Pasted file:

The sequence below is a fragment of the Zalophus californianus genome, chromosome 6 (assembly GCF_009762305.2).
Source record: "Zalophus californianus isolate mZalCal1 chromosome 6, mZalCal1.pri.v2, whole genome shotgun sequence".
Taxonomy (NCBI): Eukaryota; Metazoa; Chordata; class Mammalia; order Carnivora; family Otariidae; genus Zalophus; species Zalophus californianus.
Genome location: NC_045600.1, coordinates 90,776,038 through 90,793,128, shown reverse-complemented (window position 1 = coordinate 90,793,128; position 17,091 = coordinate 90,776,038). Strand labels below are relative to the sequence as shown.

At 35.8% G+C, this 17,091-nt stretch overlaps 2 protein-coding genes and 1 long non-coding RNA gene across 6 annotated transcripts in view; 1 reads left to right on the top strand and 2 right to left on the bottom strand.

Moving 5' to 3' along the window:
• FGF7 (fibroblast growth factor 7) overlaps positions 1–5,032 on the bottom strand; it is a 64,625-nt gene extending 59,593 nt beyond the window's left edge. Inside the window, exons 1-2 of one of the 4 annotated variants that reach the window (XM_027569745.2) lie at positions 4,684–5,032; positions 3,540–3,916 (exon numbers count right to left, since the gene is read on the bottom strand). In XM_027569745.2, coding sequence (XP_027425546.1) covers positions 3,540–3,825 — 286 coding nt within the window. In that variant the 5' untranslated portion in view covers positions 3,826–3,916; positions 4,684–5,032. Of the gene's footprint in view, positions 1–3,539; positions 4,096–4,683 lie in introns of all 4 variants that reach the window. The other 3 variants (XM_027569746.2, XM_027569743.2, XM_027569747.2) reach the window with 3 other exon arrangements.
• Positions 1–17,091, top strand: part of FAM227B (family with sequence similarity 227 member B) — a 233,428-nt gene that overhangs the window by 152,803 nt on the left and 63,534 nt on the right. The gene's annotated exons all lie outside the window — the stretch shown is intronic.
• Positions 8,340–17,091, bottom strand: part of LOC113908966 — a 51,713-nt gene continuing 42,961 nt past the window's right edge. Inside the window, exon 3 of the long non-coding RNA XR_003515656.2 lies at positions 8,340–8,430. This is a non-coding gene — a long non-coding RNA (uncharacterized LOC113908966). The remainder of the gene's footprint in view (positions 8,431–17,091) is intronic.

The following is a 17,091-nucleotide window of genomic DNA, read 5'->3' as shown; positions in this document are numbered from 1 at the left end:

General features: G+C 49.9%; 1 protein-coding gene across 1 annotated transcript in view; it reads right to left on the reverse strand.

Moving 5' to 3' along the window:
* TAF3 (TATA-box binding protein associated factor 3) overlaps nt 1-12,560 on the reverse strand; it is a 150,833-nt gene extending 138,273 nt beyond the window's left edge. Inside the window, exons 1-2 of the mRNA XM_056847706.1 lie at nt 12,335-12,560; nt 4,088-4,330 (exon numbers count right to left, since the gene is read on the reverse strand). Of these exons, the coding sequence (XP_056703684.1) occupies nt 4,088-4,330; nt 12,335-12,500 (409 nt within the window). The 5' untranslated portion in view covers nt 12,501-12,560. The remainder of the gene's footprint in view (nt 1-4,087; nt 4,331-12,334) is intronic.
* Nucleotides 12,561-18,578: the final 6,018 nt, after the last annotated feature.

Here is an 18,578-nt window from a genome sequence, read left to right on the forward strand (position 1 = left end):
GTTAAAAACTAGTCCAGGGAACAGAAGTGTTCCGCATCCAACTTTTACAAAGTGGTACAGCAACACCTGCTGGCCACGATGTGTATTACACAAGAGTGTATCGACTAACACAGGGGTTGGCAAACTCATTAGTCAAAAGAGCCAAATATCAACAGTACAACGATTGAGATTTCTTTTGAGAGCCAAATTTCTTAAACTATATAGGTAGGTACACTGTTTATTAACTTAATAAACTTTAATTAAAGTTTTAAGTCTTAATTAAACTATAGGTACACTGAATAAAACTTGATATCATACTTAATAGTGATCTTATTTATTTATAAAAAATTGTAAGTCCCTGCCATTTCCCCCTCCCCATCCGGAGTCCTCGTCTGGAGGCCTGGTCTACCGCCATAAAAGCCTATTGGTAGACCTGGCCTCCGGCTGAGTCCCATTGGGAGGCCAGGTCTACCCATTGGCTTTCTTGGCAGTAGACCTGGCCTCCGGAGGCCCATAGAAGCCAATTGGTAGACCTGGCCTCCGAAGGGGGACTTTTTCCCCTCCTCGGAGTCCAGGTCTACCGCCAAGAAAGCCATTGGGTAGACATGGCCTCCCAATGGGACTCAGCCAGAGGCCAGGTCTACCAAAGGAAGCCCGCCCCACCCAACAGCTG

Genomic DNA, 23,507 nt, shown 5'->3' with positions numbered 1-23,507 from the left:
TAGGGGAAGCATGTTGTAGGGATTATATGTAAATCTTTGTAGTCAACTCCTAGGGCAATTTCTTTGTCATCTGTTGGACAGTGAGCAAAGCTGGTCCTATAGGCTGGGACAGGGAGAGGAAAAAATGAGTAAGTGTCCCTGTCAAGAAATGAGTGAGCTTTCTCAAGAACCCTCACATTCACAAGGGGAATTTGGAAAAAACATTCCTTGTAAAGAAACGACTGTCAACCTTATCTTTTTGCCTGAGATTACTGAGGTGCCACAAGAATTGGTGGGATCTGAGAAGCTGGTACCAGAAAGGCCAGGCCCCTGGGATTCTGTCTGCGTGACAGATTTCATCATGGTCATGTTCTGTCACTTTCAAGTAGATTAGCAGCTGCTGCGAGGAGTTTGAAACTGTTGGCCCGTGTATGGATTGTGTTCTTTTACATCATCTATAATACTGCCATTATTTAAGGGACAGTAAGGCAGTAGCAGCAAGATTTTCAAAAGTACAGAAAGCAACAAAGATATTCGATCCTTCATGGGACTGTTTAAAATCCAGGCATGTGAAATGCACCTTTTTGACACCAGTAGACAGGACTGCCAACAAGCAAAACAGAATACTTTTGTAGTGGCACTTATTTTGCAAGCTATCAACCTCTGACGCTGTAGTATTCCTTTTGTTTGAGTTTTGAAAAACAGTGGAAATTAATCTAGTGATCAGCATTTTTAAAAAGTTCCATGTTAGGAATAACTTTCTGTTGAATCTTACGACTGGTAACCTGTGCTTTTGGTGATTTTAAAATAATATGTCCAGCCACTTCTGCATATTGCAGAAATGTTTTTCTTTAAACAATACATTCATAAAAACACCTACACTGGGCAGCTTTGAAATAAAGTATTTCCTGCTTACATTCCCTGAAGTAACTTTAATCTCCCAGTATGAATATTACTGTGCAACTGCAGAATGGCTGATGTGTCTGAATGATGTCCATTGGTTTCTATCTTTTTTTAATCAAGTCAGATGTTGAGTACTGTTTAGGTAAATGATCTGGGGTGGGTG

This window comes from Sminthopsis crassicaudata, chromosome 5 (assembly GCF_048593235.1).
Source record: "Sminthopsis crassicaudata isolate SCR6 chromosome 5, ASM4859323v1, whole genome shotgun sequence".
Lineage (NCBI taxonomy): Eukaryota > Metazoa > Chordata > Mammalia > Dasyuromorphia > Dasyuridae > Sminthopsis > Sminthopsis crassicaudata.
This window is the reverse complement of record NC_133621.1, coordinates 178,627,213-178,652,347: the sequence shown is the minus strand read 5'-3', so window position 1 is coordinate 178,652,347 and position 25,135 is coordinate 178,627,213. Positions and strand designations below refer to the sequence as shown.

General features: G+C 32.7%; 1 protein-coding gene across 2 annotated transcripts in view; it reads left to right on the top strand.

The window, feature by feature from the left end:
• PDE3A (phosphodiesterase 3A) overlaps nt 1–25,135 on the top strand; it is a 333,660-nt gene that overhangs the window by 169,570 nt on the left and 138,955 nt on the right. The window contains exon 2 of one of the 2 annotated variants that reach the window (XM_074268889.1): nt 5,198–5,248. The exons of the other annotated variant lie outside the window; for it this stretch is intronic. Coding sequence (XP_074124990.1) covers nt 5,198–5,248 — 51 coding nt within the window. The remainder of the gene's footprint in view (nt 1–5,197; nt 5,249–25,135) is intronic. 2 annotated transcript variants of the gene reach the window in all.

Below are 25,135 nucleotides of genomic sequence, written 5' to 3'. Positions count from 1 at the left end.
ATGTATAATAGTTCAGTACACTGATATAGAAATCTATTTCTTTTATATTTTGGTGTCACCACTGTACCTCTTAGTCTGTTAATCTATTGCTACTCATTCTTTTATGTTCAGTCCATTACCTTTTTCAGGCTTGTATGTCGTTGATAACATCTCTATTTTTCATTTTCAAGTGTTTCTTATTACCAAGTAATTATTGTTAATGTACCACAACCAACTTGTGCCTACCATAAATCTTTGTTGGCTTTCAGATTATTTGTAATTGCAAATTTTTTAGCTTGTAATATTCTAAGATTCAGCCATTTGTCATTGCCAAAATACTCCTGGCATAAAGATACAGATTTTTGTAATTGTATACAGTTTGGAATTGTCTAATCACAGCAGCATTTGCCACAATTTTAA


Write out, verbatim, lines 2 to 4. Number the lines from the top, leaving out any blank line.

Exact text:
Source record: "Zalophus californianus isolate mZalCal1 chromosome 6, mZalCal1.pri.v2, whole genome shotgun sequence".
Taxonomy (NCBI): Eukaryota; Metazoa; Chordata; class Mammalia; order Carnivora; family Otariidae; genus Zalophus; species Zalophus californianus.
Genome location: NC_045600.1, coordinates 90,776,038 through 90,793,128, shown reverse-complemented (window position 1 = coordinate 90,793,128; position 17,091 = coordinate 90,776,038). Strand labels below are relative to the sequence as shown.